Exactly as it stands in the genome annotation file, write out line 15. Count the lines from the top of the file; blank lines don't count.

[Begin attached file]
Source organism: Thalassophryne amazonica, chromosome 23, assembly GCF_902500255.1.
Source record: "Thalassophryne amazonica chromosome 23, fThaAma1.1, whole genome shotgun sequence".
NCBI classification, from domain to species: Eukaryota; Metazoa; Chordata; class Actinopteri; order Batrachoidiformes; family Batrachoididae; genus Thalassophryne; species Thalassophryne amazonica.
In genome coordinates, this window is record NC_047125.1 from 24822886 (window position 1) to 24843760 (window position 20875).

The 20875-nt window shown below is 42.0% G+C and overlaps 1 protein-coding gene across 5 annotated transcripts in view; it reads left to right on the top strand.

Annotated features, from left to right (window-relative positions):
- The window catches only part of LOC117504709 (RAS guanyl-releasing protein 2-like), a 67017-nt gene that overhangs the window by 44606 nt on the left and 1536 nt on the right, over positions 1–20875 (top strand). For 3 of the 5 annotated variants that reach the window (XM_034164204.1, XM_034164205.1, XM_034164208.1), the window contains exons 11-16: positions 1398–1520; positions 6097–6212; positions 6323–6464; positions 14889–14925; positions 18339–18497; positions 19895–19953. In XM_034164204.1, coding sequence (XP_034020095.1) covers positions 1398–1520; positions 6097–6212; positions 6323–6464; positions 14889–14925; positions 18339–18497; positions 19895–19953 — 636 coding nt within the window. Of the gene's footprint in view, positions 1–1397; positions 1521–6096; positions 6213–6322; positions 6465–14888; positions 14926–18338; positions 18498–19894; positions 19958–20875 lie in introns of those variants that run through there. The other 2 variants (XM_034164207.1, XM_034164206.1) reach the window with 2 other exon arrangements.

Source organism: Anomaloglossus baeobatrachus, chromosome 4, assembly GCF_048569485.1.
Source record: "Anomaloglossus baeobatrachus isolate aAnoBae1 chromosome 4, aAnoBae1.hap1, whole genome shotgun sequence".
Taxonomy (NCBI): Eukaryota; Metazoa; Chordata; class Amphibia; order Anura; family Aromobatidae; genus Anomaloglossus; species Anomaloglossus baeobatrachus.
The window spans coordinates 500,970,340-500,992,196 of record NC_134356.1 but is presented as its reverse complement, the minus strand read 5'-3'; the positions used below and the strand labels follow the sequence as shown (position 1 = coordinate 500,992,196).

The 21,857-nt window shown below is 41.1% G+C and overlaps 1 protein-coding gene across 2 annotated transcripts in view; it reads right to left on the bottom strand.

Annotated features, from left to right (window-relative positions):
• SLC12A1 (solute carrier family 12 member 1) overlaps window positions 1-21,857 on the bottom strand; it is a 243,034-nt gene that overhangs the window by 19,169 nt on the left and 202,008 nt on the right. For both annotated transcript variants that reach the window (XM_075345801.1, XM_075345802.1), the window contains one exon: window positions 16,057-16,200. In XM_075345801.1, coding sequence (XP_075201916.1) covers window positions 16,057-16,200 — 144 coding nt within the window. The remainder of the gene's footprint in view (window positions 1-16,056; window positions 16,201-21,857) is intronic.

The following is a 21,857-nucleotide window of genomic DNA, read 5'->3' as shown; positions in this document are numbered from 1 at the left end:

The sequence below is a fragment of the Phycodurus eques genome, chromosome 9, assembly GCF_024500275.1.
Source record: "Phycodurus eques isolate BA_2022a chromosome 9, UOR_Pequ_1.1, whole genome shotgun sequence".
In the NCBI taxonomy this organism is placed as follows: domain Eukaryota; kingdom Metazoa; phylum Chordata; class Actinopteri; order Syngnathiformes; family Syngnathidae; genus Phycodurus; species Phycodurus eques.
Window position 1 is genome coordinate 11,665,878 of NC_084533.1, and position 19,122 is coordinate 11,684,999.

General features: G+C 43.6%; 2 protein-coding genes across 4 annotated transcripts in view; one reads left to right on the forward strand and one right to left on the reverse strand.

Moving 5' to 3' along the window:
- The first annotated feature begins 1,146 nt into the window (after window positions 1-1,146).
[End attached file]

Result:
The following is a 21,857-nucleotide window of genomic DNA, read 5'->3' as shown; positions in this document are numbered from 1 at the left end: